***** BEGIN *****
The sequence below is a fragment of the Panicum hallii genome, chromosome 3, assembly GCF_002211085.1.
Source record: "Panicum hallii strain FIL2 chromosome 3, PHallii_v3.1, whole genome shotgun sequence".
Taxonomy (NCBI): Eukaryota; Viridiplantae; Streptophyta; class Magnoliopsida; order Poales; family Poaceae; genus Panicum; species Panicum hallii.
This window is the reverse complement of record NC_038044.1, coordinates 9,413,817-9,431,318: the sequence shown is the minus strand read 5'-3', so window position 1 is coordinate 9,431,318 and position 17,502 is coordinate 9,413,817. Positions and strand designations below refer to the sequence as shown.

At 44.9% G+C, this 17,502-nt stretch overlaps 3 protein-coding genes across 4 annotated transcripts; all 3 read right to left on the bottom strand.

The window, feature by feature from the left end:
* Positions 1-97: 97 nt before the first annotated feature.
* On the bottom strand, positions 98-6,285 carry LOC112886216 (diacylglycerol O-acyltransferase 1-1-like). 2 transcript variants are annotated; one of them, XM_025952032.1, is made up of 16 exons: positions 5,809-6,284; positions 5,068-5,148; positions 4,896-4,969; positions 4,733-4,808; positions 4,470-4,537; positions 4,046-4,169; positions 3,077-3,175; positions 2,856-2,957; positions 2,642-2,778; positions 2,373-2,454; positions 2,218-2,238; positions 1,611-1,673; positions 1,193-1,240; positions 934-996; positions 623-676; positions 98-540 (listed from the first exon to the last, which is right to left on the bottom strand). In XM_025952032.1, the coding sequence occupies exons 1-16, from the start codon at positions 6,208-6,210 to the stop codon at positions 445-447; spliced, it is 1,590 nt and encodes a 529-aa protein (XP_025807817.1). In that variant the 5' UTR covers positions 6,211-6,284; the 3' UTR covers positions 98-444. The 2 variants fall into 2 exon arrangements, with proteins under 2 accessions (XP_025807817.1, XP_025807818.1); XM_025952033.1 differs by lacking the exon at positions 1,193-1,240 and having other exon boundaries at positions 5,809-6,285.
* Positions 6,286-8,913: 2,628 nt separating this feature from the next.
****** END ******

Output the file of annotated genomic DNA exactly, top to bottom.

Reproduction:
The sequence below is a fragment of the Panicum hallii genome, chromosome 3, assembly GCF_002211085.1.
Source record: "Panicum hallii strain FIL2 chromosome 3, PHallii_v3.1, whole genome shotgun sequence".
Taxonomy (NCBI): Eukaryota; Viridiplantae; Streptophyta; class Magnoliopsida; order Poales; family Poaceae; genus Panicum; species Panicum hallii.
This window is the reverse complement of record NC_038044.1, coordinates 9,413,817-9,431,318: the sequence shown is the minus strand read 5'-3', so window position 1 is coordinate 9,431,318 and position 17,502 is coordinate 9,413,817. Positions and strand designations below refer to the sequence as shown.

At 44.9% G+C, this 17,502-nt stretch overlaps 3 protein-coding genes across 4 annotated transcripts; all 3 read right to left on the bottom strand.

The window, feature by feature from the left end:
* Positions 1-97: 97 nt before the first annotated feature.
* On the bottom strand, positions 98-6,285 carry LOC112886216 (diacylglycerol O-acyltransferase 1-1-like). 2 transcript variants are annotated; one of them, XM_025952032.1, is made up of 16 exons: positions 5,809-6,284; positions 5,068-5,148; positions 4,896-4,969; positions 4,733-4,808; positions 4,470-4,537; positions 4,046-4,169; positions 3,077-3,175; positions 2,856-2,957; positions 2,642-2,778; positions 2,373-2,454; positions 2,218-2,238; positions 1,611-1,673; positions 1,193-1,240; positions 934-996; positions 623-676; positions 98-540 (listed from the first exon to the last, which is right to left on the bottom strand). In XM_025952032.1, the coding sequence occupies exons 1-16, from the start codon at positions 6,208-6,210 to the stop codon at positions 445-447; spliced, it is 1,590 nt and encodes a 529-aa protein (XP_025807817.1). In that variant the 5' UTR covers positions 6,211-6,284; the 3' UTR covers positions 98-444. The 2 variants fall into 2 exon arrangements, with proteins under 2 accessions (XP_025807817.1, XP_025807818.1); XM_025952033.1 differs by lacking the exon at positions 1,193-1,240 and having other exon boundaries at positions 5,809-6,285.
* Positions 6,286-8,913: 2,628 nt separating this feature from the next.